Although it has been possible to register sounds as trade marks for many years, very few have been protected.

Although it has been possible to register sounds as trade marks for many years, very few have been protected.

While it is now easier to file applications for sound marks, it is still challenging to register sounds as trade marks. There are two issues to deal with:

1. Graphic representation of the sound Many of the sound marks which have been registered are pieces of music and these can be represented by transposing the sound on to a score.

Examples of registered sounds can be seen below:

However, more unusual sounds can be more difficult to represent graphically. The introduction of MP3 and sound files has made it easier to represent a sound, particularly very short jingles, pronunciation of spoken words, and so on. An example is the well-known “Simples” sound mark protected by Compare The Market Limited:

2. Distinctive character of the sound

A sound mark must meet the same requirements of other more traditional trade marks, in that it must “distinguish goods and services of one undertaking from those of other undertakings”. Therefore, a sound must not describe the goods or services for which registration is sought. For example, while distinctive for the production of movies, the famous Metro-Goldwyn-Mayer Lion
Corporation’s (MGM) iconic lion roar would probably not be accepted for safari holiday services. Similarly, the sound of the Merlin engine in the Spitfire plane would probably not succeed as a trade mark for airline services.

If a sound lacks distinctive character as a new and unused mark, it can acquire distinctive character through use over a period of time, and it could be that the amount of advertising and promotion required for some sound marks to become distinctive may be a reason why brand owners have traditionally not protected them in great numbers.

Recent case study

We recently filed a comparable rights application at the UKIPO based on European Union application still pending after the end of the Brexit transition period on 31 December 2020. The application was for a jingle sound, and is reproduced below:

The application was objected to on the basis that it was devoid of any distinctive character. In particular, the examiner stated that the reason for the lack of distinctive character was because “the mark would be perceived first and foremost as a simple sound rather than a brand emanating from a single source of origin”.

Similar objections had originally been raised against the EU application and these had been overcome on appeal. We therefore used some of the arguments from the EU appeal and threw in a few of our own and were delighted when the examiner changed his mind due to our “well thought out response” and agreed the mark could be accepted for registration. While this article is not the place to reproduce our detailed arguments, it is interesting to note:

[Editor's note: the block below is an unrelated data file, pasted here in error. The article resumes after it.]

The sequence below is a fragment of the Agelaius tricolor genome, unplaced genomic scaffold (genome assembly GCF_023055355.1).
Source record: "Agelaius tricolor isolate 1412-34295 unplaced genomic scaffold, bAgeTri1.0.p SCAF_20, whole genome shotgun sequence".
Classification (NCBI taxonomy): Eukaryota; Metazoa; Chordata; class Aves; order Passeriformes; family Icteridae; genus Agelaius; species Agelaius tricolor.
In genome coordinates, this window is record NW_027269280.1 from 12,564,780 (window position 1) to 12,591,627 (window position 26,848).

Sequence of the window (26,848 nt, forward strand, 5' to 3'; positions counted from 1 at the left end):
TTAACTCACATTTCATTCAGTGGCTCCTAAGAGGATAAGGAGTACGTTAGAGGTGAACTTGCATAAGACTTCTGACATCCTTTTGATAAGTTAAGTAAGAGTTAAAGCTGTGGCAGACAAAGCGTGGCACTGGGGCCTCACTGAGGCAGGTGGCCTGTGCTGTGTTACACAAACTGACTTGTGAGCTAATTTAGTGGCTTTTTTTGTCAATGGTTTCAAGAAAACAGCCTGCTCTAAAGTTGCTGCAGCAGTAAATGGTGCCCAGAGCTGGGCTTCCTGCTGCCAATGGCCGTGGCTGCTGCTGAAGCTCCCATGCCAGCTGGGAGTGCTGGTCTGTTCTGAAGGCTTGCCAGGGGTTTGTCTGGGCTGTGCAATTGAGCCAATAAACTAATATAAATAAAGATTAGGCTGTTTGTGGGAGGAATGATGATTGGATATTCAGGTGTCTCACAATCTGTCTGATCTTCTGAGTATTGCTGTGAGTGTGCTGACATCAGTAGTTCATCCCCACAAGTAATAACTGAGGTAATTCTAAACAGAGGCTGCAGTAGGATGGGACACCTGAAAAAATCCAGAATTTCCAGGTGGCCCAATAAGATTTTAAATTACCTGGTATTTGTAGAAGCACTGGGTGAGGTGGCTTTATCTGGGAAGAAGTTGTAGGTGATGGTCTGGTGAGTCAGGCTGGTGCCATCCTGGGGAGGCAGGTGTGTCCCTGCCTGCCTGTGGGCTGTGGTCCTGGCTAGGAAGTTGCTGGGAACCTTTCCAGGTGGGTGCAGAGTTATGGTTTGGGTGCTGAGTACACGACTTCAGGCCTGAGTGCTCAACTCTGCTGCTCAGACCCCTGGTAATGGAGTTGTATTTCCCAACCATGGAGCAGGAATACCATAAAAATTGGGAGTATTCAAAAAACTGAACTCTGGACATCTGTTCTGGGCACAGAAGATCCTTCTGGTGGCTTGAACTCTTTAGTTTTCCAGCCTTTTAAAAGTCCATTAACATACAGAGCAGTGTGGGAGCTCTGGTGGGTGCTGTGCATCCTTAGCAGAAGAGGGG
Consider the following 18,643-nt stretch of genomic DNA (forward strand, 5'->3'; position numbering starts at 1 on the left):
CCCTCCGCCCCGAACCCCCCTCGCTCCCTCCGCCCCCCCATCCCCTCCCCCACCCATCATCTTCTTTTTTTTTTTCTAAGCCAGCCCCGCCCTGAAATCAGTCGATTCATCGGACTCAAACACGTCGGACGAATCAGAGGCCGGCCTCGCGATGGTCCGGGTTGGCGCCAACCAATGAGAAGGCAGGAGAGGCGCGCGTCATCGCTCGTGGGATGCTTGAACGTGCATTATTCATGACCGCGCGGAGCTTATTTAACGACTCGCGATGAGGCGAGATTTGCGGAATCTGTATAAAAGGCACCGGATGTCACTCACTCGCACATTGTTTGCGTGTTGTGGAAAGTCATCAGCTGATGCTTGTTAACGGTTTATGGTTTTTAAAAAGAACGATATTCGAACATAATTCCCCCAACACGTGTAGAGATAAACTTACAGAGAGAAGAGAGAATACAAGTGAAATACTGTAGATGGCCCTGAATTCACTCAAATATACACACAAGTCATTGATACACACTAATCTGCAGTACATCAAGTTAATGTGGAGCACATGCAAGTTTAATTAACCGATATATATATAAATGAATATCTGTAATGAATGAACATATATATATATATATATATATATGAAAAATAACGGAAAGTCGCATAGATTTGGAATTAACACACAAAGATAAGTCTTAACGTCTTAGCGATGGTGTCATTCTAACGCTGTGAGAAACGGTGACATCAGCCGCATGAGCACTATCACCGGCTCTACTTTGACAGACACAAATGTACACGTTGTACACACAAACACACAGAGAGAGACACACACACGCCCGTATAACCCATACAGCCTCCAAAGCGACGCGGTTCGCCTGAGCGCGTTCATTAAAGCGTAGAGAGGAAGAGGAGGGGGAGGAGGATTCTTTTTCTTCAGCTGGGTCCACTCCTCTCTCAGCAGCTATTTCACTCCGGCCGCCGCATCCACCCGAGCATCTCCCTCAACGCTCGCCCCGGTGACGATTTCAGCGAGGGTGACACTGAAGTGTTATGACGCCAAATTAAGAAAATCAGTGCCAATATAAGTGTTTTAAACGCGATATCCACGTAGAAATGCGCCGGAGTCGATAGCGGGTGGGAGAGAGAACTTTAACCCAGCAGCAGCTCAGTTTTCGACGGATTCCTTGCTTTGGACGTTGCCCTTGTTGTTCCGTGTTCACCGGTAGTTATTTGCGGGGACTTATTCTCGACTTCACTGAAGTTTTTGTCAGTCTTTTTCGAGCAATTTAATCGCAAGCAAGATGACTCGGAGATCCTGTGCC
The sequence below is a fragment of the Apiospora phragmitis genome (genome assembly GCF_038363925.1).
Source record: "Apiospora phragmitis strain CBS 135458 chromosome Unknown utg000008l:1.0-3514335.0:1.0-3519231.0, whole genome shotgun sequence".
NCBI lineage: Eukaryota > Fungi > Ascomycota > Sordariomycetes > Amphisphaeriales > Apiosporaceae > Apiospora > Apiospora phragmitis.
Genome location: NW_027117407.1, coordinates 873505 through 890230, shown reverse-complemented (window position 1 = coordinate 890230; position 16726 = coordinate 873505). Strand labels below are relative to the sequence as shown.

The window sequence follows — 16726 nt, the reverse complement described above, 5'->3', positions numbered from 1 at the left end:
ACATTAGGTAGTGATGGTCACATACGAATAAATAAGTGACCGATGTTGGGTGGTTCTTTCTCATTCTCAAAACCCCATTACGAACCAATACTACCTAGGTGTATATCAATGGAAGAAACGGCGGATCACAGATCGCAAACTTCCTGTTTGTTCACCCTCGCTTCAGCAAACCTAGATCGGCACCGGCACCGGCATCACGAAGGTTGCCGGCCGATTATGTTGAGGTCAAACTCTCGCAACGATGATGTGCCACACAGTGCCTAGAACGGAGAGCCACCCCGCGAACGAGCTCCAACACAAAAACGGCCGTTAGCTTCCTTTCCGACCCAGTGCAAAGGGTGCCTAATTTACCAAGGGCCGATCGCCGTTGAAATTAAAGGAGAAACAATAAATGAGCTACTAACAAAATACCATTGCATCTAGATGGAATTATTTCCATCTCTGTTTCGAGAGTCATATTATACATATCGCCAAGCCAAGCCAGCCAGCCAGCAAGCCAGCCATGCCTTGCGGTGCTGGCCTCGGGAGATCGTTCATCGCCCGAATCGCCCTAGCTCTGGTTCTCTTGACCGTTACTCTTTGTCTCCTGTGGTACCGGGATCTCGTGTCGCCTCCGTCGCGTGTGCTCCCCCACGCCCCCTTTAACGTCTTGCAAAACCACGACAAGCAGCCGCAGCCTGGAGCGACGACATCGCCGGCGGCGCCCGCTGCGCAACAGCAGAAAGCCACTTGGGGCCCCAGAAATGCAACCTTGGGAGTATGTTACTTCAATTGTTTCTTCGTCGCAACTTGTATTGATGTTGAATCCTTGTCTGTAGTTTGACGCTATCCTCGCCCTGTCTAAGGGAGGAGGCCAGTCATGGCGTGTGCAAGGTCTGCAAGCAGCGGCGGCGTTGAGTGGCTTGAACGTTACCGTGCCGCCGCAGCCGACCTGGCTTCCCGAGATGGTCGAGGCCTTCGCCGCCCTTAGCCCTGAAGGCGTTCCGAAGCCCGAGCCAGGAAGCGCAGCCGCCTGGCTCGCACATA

• A musical sound consisting of a short sequence of sounds can function as a trade mark to designate origin.
  • Indeed, a musical jingle or mogo (musical logo) should ideally be short, so that it is easy to remember, is catchy, and has a quick recognition value.
  • A sound may be simple, but this does not prevent it from being distinctive and a unique identifier of a brand owner’s goods and services.

The future for sound marks

Despite being in the profession for nearly 40 years, this is the writer’s first foray into protection of a sound mark. However, we believe that sound marks are likely to become more popular in the future, particularly in our increasingly multi-media age. With our younger consumers in particular engaging in more virtual shopping experiences on their smartphones and tablets, sound marks and other multimedia brands, such as motion and 3D marks, will be used more and more.

Another driver for an increase in sound marks is the popularity of the virtual assistant in our homes. A large part of the population now has a virtual assistant device (such as Amazon’s Alexa), which means that sound marks of all kinds will become an increasingly valuable part of brand owners’ portfolios.

Of course, the enforcement of sound marks is likely to be far more challenging than for traditional trade marks. It is probable that a sound would have to be identical or virtually the same as the registered version for there to be a likelihood of confusion.

To conclude, if you have a sound, catchy jingle, or mogo used as part of your brand, add it to your portfolio. It could become as iconic as MGM’s Leo the Lion.